Protesters hold a “Black Lives Matter” sign and raise their fists as they march through Greenwich Village in a demonstration over the death of George Floyd – AFP
Black Lives Matter protests have not caused a spike in coronavirus cases, a new study has found.
The study, which assessed data from 315 US cities, hypothesised that protests would increase disease transmission, but this was not borne out in the findings.
The researchers, from various American colleges including San Diego State University, concluded there was “no evidence” to suggest the demonstrations had actually led to a surge nearly three weeks on.
Titled “Black Lives Matter Protests, Social Distancing, and COVID-19,” the study also found “strong evidence” that the protests actually increased stay-at-home adherence overall, likely because non-protesters chose to leave their homes less amid the demonstrations.
While the protesters did not practice social distancing, as recommended by health experts, they were mostly outside and wearing masks, which appeared to greatly limit the spread.
Thousands participate in a Black Trans Lives Matter rally in the Brooklyn borough in New York City – Reuters
The researchers looked at anonymous cell phone tracking data from SafeGraph, Inc., as well as data on the local prevalence of Covid-19 from the Centers for Disease Control and Prevention.
The sample included 18 days of data following the early protests that took place in 66 cities, 16 days of data following protests in 202 cities, and at least 14 days of data for 240 cities that experienced protests during the first week following the killing of George Floyd by a Minneapolis police officer.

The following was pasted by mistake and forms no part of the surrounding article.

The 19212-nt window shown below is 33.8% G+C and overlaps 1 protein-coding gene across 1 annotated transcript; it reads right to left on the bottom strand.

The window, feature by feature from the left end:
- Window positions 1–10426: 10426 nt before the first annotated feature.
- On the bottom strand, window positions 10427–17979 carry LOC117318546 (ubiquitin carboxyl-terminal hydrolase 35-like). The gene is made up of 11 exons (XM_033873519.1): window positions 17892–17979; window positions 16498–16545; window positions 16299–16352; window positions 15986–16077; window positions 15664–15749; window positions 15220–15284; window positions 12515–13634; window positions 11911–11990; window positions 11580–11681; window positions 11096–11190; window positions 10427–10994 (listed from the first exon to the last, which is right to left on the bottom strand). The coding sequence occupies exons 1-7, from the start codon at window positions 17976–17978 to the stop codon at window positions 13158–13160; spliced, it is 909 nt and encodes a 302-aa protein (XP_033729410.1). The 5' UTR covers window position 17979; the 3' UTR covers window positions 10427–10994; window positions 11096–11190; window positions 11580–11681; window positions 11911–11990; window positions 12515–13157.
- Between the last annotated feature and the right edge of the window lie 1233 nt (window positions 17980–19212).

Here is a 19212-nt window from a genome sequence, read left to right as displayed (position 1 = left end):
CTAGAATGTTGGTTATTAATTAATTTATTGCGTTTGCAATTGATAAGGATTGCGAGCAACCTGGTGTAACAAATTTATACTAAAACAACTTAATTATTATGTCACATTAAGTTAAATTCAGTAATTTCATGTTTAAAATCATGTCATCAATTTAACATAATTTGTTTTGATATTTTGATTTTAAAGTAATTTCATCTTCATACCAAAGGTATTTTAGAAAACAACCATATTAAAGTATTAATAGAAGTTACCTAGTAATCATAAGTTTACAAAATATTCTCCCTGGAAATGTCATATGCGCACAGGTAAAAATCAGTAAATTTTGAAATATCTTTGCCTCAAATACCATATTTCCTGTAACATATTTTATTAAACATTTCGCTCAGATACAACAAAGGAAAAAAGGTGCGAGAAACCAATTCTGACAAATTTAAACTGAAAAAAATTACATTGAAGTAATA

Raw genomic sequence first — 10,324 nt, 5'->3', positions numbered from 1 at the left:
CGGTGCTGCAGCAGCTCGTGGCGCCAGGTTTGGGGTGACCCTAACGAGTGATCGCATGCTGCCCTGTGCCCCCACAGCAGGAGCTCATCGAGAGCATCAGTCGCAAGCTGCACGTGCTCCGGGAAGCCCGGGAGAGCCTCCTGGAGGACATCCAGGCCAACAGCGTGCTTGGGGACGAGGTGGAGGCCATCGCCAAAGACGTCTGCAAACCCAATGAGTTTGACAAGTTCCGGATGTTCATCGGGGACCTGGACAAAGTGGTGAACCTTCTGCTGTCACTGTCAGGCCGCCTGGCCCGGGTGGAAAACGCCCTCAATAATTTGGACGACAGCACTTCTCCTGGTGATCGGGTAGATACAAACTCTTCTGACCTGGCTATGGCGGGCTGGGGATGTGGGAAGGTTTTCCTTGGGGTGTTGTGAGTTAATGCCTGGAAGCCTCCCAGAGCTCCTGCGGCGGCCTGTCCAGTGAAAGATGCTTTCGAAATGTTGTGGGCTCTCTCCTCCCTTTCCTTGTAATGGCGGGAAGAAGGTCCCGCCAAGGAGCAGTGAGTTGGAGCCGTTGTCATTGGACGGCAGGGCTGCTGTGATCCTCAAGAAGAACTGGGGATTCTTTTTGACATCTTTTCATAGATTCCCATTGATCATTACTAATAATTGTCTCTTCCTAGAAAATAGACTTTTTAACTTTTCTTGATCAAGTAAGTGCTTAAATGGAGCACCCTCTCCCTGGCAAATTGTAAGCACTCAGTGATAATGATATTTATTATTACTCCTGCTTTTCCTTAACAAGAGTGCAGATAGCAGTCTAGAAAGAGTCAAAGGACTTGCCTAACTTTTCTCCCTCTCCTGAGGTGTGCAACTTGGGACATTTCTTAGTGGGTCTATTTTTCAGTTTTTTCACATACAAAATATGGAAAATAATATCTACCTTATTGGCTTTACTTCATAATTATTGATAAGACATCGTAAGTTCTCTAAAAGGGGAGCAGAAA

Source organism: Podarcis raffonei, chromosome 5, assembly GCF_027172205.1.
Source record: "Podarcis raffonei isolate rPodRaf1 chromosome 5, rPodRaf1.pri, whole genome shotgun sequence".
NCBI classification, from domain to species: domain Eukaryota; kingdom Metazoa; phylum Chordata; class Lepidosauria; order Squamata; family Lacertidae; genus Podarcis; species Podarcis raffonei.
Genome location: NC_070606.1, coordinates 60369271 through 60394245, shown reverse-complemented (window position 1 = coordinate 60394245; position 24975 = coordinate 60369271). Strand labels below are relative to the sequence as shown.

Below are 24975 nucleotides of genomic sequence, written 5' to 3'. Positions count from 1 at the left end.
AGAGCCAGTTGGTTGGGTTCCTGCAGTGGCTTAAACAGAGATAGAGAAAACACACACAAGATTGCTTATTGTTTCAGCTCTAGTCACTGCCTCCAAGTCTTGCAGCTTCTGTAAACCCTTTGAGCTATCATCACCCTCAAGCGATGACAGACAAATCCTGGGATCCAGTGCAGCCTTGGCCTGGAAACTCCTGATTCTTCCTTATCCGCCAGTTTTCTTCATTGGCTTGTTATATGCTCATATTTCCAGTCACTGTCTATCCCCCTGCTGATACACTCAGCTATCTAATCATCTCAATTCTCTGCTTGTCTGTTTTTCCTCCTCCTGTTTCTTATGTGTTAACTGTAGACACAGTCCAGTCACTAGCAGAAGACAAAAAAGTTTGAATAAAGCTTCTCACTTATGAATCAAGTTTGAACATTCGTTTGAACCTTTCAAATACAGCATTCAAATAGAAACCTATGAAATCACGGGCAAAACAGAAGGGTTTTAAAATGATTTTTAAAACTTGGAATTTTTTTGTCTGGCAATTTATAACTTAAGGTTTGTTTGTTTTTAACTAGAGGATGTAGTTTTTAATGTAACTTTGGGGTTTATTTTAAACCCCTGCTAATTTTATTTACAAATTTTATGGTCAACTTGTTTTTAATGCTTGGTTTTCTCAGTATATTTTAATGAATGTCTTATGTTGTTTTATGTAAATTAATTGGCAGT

They said that while it is possible that the protests caused an increase in the spread of Covid-19 among those who attended the protests, the protests had little effect on the spread of the virus for the entire population of the cities.
Members of the Texas Southern University police department pause during a funeral service for George Floyd at The Fountain of Praise church – AP
They said it was possible the trend of results could change over time as more data is added, but thought it was highly unlikely.
“We’re past the point in time where community spread would start to show up in the new cases data,” the researchers said.
“We find no evidence that urban protests reignited COVID-19 case growth during the more than two and a half weeks following protest onset,” they reported in the paper, published by the National Bureau of Economic Research.
“We conclude that predictions of broad negative public health consequences of Black Lives Matter protests were far too narrowly conceived.”
They said the results of the study – a working paper has not been peer-reviewed – makes an important contribution not only to the current discussion around policies for controlling the spread of disease, “but also to the understanding of human behaviour of the general population during periods of civil unrest.”